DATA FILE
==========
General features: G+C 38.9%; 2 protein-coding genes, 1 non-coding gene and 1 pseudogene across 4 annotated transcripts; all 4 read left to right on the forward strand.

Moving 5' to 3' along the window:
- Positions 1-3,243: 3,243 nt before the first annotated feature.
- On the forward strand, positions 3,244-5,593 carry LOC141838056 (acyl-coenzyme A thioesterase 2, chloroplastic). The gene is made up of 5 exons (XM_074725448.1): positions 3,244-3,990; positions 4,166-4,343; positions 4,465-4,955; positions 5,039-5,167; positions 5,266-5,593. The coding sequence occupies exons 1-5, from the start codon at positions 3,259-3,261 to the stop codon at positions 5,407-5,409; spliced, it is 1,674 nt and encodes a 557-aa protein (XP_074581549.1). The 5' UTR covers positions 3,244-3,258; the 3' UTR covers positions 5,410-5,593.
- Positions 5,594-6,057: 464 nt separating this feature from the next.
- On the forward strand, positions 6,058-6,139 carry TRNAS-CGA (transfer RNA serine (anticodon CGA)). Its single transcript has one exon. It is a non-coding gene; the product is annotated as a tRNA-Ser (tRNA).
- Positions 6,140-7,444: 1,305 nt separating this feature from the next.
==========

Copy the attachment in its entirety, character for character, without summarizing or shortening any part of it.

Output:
General features: G+C 38.9%; 2 protein-coding genes, 1 non-coding gene and 1 pseudogene across 4 annotated transcripts; all 4 read left to right on the forward strand.

Moving 5' to 3' along the window:
- Positions 1-3,243: 3,243 nt before the first annotated feature.
- On the forward strand, positions 3,244-5,593 carry LOC141838056 (acyl-coenzyme A thioesterase 2, chloroplastic). The gene is made up of 5 exons (XM_074725448.1): positions 3,244-3,990; positions 4,166-4,343; positions 4,465-4,955; positions 5,039-5,167; positions 5,266-5,593. The coding sequence occupies exons 1-5, from the start codon at positions 3,259-3,261 to the stop codon at positions 5,407-5,409; spliced, it is 1,674 nt and encodes a 557-aa protein (XP_074581549.1). The 5' UTR covers positions 3,244-3,258; the 3' UTR covers positions 5,410-5,593.
- Positions 5,594-6,057: 464 nt separating this feature from the next.
- On the forward strand, positions 6,058-6,139 carry TRNAS-CGA (transfer RNA serine (anticodon CGA)). Its single transcript has one exon. It is a non-coding gene; the product is annotated as a tRNA-Ser (tRNA).
- Positions 6,140-7,444: 1,305 nt separating this feature from the next.